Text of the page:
The University of Alberta welcomes to campus a celebrated scholar, the Right Honourable Beverley McLachlin, Chief Justice of the Supreme Court of Canada. The first female chief justice of a Commonwealth nation and the longest serving Chief of the Supreme Court, she is also a graduate of the Faculty of Arts’ philosophy program and is considered to be one of the most transformative leaders of her generation.
Chief Justice McLachlin, who hails from Pincher Creek, Alberta, will be speaking at the Annual Public Lecture in Philosophy – Canada at 150: Key Moments in Canada’s Constitutional History on Wednesday, September 6 at the Timms Centre for the Arts.
Jack Zupko, Chair of the Department of Philosophy, calls McLachlin “the most distinguished graduate of the philosophy program,” adding that her master’s thesis, rather fittingly, was entitled, The Role of Rules in the Concept of Law.
On January 7, 2000 — 18 years after Prime Minister Pierre Trudeau signed the Canadian Charter of Rights and Freedoms — McLachlin was appointed Chief Justice of the Supreme Court of Canada. Tasked with the interpretation and enforcement of the charter, McLachlin says she believes the court “belongs to the Canadian people and should reflect the Canadian people.”
“The court belongs to the Canadian people and should reflect the Canadian people.” – The Rt. Hon. Beverley McLachlin
A defining principle of her legal and judicial career has been “conscious objectivity,” or the act of empathy and imagination, which she says “recognizes the legitimacy of diverse experiences and viewpoints” – a critical element of judicial impartiality.
“My job is simply to listen to what the parties have to say, and to do my best to understand the position, the ramifications of deciding one way or the other, to think about what’s best for Canadian society on this particular problem that’s before us, and give it my best judgment after listening to, also, my eight other colleagues.”*
During her tenure, McLachlin has played a seminal role in the advancement of human rights for all Canadians, including women, children, Indigenous and LGBTQ peoples. In terms of social policy, the Mclachlin-led court has ruled on a number of key societal game-changers, such as supervised injection drug clinics, freedom of expression, doctor-assisted suicide and the decriminalization of prostitution.
In another, perhaps less well-known, role, McLachlin serves as the Deputy of the Governor General of Canada. It was in fulfilling this role – acting on behalf of a convalescing Governor General Adrienne Clarkson – that McLachlin gave royal assent to the Civil Marriage Act, effectively legalizing same-sex marriage in Canada. More recently, in 2014, McLachlin rejected the Harper government’s bid to have former child soldier and Guantanamo prisoner Omar Khadr declared an adult offender and confirmed the earlier order of the Alberta Court of Appeal that Khadr’s sentence should be served in a provincial facility, paving the way to his subsequent release on bail.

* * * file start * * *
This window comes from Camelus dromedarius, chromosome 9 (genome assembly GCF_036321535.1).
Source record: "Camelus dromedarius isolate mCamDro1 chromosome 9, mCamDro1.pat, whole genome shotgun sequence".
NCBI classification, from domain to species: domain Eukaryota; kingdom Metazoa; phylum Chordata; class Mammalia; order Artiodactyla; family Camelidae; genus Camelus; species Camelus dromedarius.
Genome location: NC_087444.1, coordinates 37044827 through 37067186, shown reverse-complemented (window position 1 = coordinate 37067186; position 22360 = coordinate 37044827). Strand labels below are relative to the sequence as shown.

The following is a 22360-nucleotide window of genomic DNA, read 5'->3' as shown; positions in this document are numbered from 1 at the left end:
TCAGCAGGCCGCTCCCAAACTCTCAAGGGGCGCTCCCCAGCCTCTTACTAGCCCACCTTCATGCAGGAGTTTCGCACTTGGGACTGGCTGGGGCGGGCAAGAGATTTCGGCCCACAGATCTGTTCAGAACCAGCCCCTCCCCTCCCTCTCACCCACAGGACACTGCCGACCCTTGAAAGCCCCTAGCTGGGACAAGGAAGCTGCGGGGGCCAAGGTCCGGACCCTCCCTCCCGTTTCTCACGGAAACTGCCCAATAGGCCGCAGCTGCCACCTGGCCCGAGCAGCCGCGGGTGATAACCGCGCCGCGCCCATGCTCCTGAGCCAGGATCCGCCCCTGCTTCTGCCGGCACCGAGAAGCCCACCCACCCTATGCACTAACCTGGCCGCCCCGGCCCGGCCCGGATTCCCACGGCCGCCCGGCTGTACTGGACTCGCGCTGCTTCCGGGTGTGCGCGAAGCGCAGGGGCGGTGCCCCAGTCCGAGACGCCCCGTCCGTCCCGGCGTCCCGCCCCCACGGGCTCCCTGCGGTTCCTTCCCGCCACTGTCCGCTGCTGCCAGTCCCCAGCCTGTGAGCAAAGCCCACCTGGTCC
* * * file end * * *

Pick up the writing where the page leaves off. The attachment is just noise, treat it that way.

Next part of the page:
An oft-quoted anecdote about the chief justice is that she had not considered a career in law until she was persuaded by her first husband, Rory McLachlin, and by a professor “that a tough-minded woman could break through the institutional barriers of the predominantly male legal profession.”
This proved not only to be prophetic, but wildly understated. After completing her master’s degree in philosophy as well as a law degree, both in 1968, McLachlin’s rise through the legal ranks was swift. In 1981, she was appointed to the B.C. Supreme Court and in 1985, to the B.C. Court of Appeal. In 1988, she became Chief Justice of British Columbia. In 1989, at 45, Prime Minister Jean Chrétien nominated McLachlin to the Supreme Court of Canada, and in 2000, she was appointed 17th Chief Justice of Canada.
McLachlin has received many honorary doctorates (nearly 30!), including one from the University of Alberta in 1991. In 1994, she was awarded the university’s Distinguished Alumni Award.
In June 2017, Chief Justice McLachlin announced her intention to retire from the bench on December 15, 2017, nine months before she reaches the mandatory retirement age of 75. Following the announcement, Prime Minister Justin Trudeau described her judicial accomplishments as “unparalleled” in Canadian history.
“Canadians,” he said, “owe her an immense debt.”
The Department of Philosophy’s Annual Public Lecture, Canada at 150 Key Moments in Canada’s Constitutional History, with the Rt. Hon. Beverley McLachlin, P.C., Chief Justice of Canada, takes place on Wednesday, September 6 from 2 – 4:30 p.m. at the Timms Centre for the Arts. Reception to follow.
*Interview with Joseph Brean, National Post, May 23, 2015.
Banner photo: Fred Chartrand, Toronto Star